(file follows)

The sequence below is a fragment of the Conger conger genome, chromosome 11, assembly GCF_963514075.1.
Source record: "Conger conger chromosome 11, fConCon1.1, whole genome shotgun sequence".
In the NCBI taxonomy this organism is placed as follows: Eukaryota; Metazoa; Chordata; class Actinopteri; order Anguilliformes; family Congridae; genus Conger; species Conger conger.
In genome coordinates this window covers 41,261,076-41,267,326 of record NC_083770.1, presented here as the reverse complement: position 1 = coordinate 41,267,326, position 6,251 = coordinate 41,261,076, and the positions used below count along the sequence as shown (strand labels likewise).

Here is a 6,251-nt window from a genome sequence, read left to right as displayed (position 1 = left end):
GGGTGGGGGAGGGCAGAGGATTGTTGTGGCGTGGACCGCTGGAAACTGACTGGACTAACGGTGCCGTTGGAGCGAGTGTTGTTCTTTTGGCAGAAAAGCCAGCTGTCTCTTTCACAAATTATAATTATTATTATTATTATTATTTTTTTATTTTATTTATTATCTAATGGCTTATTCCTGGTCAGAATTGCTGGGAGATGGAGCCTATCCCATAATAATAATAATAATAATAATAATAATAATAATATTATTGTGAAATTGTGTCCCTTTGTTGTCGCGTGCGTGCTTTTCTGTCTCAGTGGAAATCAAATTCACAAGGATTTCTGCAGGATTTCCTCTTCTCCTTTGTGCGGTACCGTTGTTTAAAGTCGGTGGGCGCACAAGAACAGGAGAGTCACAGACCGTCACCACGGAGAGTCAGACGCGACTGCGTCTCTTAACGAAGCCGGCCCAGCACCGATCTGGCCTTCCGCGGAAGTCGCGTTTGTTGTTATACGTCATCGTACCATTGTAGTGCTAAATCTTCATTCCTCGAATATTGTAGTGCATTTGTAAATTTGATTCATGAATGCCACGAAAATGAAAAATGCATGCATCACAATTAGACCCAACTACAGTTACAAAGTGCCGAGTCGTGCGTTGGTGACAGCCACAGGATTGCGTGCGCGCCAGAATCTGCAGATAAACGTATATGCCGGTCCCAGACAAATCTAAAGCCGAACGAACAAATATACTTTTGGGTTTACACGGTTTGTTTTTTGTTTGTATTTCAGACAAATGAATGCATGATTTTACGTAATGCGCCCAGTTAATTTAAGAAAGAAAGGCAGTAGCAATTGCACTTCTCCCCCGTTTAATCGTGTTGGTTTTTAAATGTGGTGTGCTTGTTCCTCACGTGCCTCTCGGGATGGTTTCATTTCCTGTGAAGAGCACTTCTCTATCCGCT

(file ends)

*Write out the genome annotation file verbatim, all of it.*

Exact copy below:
The sequence below is a fragment of the Conger conger genome, chromosome 11, assembly GCF_963514075.1.
Source record: "Conger conger chromosome 11, fConCon1.1, whole genome shotgun sequence".
In the NCBI taxonomy this organism is placed as follows: Eukaryota; Metazoa; Chordata; class Actinopteri; order Anguilliformes; family Congridae; genus Conger; species Conger conger.
In genome coordinates this window covers 41,261,076-41,267,326 of record NC_083770.1, presented here as the reverse complement: position 1 = coordinate 41,267,326, position 6,251 = coordinate 41,261,076, and the positions used below count along the sequence as shown (strand labels likewise).

Here is a 6,251-nt window from a genome sequence, read left to right as displayed (position 1 = left end):
GGGTGGGGGAGGGCAGAGGATTGTTGTGGCGTGGACCGCTGGAAACTGACTGGACTAACGGTGCCGTTGGAGCGAGTGTTGTTCTTTTGGCAGAAAAGCCAGCTGTCTCTTTCACAAATTATAATTATTATTATTATTATTATTTTTTTATTTTATTTATTATCTAATGGCTTATTCCTGGTCAGAATTGCTGGGAGATGGAGCCTATCCCATAATAATAATAATAATAATAATAATAATAATAATATTATTGTGAAATTGTGTCCCTTTGTTGTCGCGTGCGTGCTTTTCTGTCTCAGTGGAAATCAAATTCACAAGGATTTCTGCAGGATTTCCTCTTCTCCTTTGTGCGGTACCGTTGTTTAAAGTCGGTGGGCGCACAAGAACAGGAGAGTCACAGACCGTCACCACGGAGAGTCAGACGCGACTGCGTCTCTTAACGAAGCCGGCCCAGCACCGATCTGGCCTTCCGCGGAAGTCGCGTTTGTTGTTATACGTCATCGTACCATTGTAGTGCTAAATCTTCATTCCTCGAATATTGTAGTGCATTTGTAAATTTGATTCATGAATGCCACGAAAATGAAAAATGCATGCATCACAATTAGACCCAACTACAGTTACAAAGTGCCGAGTCGTGCGTTGGTGACAGCCACAGGATTGCGTGCGCGCCAGAATCTGCAGATAAACGTATATGCCGGTCCCAGACAAATCTAAAGCCGAACGAACAAATATACTTTTGGGTTTACACGGTTTGTTTTTTGTTTGTATTTCAGACAAATGAATGCATGATTTTACGTAATGCGCCCAGTTAATTTAAGAAAGAAAGGCAGTAGCAATTGCACTTCTCCCCCGTTTAATCGTGTTGGTTTTTAAATGTGGTGTGCTTGTTCCTCACGTGCCTCTCGGGATGGTTTCATTTCCTGTGAAGAGCACTTCTCTATCCGCT